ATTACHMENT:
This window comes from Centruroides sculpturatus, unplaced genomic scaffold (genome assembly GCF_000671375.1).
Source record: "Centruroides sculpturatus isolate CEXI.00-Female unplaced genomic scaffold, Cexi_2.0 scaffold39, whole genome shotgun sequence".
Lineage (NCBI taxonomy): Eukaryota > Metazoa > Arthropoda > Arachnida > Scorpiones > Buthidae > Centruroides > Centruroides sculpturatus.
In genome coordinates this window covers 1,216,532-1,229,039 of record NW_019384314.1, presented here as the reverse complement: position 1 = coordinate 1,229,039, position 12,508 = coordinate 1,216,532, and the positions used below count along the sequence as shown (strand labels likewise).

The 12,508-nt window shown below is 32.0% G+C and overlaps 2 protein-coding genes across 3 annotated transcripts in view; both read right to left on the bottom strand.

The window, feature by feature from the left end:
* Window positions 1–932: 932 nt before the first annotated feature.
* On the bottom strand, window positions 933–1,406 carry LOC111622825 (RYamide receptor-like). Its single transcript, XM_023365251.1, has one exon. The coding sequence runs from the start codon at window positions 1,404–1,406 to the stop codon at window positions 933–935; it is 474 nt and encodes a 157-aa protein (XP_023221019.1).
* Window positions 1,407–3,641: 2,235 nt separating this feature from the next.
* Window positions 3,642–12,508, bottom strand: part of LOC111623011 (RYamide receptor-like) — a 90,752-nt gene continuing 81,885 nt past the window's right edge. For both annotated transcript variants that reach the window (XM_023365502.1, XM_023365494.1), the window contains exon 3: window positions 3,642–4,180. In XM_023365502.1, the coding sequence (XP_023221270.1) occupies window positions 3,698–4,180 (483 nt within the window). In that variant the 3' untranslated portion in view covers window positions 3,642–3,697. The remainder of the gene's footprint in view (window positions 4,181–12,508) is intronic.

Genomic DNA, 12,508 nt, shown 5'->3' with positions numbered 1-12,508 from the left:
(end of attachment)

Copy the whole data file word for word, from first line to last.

This window comes from Centruroides sculpturatus, unplaced genomic scaffold (genome assembly GCF_000671375.1).
Source record: "Centruroides sculpturatus isolate CEXI.00-Female unplaced genomic scaffold, Cexi_2.0 scaffold39, whole genome shotgun sequence".
Lineage (NCBI taxonomy): Eukaryota > Metazoa > Arthropoda > Arachnida > Scorpiones > Buthidae > Centruroides > Centruroides sculpturatus.
In genome coordinates this window covers 1,216,532-1,229,039 of record NW_019384314.1, presented here as the reverse complement: position 1 = coordinate 1,229,039, position 12,508 = coordinate 1,216,532, and the positions used below count along the sequence as shown (strand labels likewise).

The 12,508-nt window shown below is 32.0% G+C and overlaps 2 protein-coding genes across 3 annotated transcripts in view; both read right to left on the bottom strand.

The window, feature by feature from the left end:
* Window positions 1–932: 932 nt before the first annotated feature.
* On the bottom strand, window positions 933–1,406 carry LOC111622825 (RYamide receptor-like). Its single transcript, XM_023365251.1, has one exon. The coding sequence runs from the start codon at window positions 1,404–1,406 to the stop codon at window positions 933–935; it is 474 nt and encodes a 157-aa protein (XP_023221019.1).
* Window positions 1,407–3,641: 2,235 nt separating this feature from the next.
* Window positions 3,642–12,508, bottom strand: part of LOC111623011 (RYamide receptor-like) — a 90,752-nt gene continuing 81,885 nt past the window's right edge. For both annotated transcript variants that reach the window (XM_023365502.1, XM_023365494.1), the window contains exon 3: window positions 3,642–4,180. In XM_023365502.1, the coding sequence (XP_023221270.1) occupies window positions 3,698–4,180 (483 nt within the window). In that variant the 3' untranslated portion in view covers window positions 3,642–3,697. The remainder of the gene's footprint in view (window positions 4,181–12,508) is intronic.

Genomic DNA, 12,508 nt, shown 5'->3' with positions numbered 1-12,508 from the left: